Lawmakers vote during a National Assembly session earlier this year. An opinion piece published by Fresh News suggests that the opposition party’s possible dissolution would lead to assembly seats being redistributed to smaller political parties.
Lawmakers vote during a National Assembly session earlier this year. An opinion piece published by Fresh News suggests that the opposition party’s possible dissolution would lead to assembly seats being redistributed to smaller political parties. Pha Lina

National Assembly seat reallocation floated on Fresh News

An opinion piece published by government mouthpiece Fresh News suggests, among other things, dissolving the Cambodia National Rescue Party and allocating its National Assembly seats to five minor parties, including Funcinpec, which plans to sue for the dissolution of CNRP.

The piece is the latest in a stream of often anonymous editorials and letters to the editor, which in the recent past have proven prescient during a crackdown on the opposition and media.

The article, under the name Baksey Chamkrong, begins by noting that the CNRP is guilty of “secret plans” of “colour revolution”.

The opposition party’s president, Kem Sokha, was arrested last month on charges of “treason”, and controversial amendments to the Law on Political Parties could allow for the dissolution of the CNRP if he is convicted.

Over the weekend, Funcinpec announced its intention to file a lawsuit to the Supreme Court requesting the CNRP’s disbandment.

“If CNRP is dissolved, then all seats … are divided among parties in the parliament. But because there are only two parties in the parliament, the CPP will get all 123 seats,” wrote Chamkrong, whose pseudonym translates to “Bird Guarding the City”.

Sotheara Yoeurng, legal officer at election watchdog Comfrel, confirmed that under the current law the seats “would be 100 percent allocated to CPP”.“In a real sense of democracy, it would be death,” Yoeurng said.

Deputy CNRP President Mu Sochua said such an outcome would violate the constitution, which describes Cambodia as a “multi-party democracy”.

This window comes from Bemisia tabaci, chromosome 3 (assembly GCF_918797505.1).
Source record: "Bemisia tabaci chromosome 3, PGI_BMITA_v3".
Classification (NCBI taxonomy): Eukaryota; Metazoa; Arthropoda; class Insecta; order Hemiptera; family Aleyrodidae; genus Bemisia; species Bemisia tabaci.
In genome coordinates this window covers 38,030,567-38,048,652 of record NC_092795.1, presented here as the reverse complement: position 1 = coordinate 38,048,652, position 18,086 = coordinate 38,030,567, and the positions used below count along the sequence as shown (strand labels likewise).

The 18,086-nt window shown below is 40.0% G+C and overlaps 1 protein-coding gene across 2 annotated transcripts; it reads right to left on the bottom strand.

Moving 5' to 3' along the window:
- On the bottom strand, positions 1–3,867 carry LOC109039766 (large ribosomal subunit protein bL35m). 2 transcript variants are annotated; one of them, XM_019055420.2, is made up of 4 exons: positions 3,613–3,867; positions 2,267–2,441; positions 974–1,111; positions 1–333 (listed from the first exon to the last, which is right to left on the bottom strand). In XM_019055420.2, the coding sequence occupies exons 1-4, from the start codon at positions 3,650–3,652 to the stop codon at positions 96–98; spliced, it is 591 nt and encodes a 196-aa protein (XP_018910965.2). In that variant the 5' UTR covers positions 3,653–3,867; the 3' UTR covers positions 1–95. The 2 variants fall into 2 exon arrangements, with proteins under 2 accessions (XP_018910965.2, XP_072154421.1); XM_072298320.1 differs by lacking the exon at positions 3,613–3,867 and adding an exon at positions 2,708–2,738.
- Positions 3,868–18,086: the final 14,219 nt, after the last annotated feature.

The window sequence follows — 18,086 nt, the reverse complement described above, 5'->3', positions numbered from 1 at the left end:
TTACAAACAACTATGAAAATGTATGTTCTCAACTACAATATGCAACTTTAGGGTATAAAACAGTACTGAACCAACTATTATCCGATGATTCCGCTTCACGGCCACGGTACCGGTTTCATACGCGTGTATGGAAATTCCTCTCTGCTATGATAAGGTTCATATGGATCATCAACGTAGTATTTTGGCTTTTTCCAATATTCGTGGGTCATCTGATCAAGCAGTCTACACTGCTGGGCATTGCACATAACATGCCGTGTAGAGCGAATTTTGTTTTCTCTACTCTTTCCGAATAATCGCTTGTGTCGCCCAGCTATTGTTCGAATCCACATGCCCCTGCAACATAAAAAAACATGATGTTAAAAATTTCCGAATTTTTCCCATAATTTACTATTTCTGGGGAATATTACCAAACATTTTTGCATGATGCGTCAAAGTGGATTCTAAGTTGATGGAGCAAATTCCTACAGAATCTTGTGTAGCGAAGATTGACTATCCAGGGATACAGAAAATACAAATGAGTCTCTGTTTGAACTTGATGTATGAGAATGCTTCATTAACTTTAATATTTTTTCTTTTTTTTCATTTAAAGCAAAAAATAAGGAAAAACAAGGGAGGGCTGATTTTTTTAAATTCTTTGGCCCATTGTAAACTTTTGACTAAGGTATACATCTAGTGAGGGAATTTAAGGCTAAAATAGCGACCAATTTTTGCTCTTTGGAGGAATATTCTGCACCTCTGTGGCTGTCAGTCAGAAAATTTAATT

Human Rights Watch’s Phil Robertson, meanwhile, said, “If the government really plans to dissolve the CNRP then it should just call off the 2018 election and proclaim PM Hun Sen dictator for life.”

Robertson called the article part of a “psychological operations campaign” against the opposition. “One by one, the CPP is whittling down the opposition through a mixture of threats and intimidation designed to stampede them out of the country,” he said via email.

Past Fresh News articles preceded the expulsion of the US-backed National Democratic Institute and the arrest of Sokha, with a parade of posts detailing the alleged involvements of both in anti-government conspiracies and colour revolutions.

In his opinion piece, Chamkrong recommends a compromise allocating seats to minor parties rather than for the CPP to take the entire assembly, following an amendment to the Law on the Election of Members of the National Assembly.

The first option would distribute seats proportionally according to votes received, affording CPP 120 seats and Funcinpec three.

The third option would be to redistribute the CNRP seats by vote percentages among minor parties. The CPP would remain at 68 seats, Funcinpec would have 41, League for Democracy Party six, the Khmer Anti-Poverty Party five, Cambodian Nationality Party two and the Khmer Economic Development Party one.

Sochua, again, dismissed that idea.“It’s up to the over 3 million voters who voted for CNRP. How are they going to accept that?” she asked.

In either scenario, Funcinpec would stand to become the main opposition party. The party could not be reached yesterday, and refused to comment on their lawsuit against the CNRP on Sunday.

Sok Eysan, spokesman for the CPP, was open to the alternate scenarios.

“CPP doesn’t want any more [seats], 68 is enough to pass laws. We are not greedy to get 123,” Eysan said, favouring the third option.

When asked if the CPP would consider amending the law to allow that, Eysan said only that they will assess the situation.

Seng Sok Heng, president of the Cambodia Nationality Party, said his organisation would simply follow the law, but opposed Funcinpec’s motions against the CNRP. “The government, which is the executive body, should file the complaint,” he said.

Political analyst Meas Nee speculated yesterday that the government may be using Fresh News to prep the public for future action.

“They always get information quickly from the government. Sometimes they test the public,” Nee said.

Nee noted that, were the CNRP to be dissolved, the CPP may prefer to share power with minor parties in order to maintain a semblance of democracy.

“The CPP learned that it might not be legal … If the CPP got all of those seats, it would be a coup,” he said.

Nee also said that Funcinpec may have struck a deal with the government to sue for CNRP’s dissolution in exchange for National Assembly seats.

“In the past it was accused that some parties are under the influence of CPP … now it has become clear,” he said.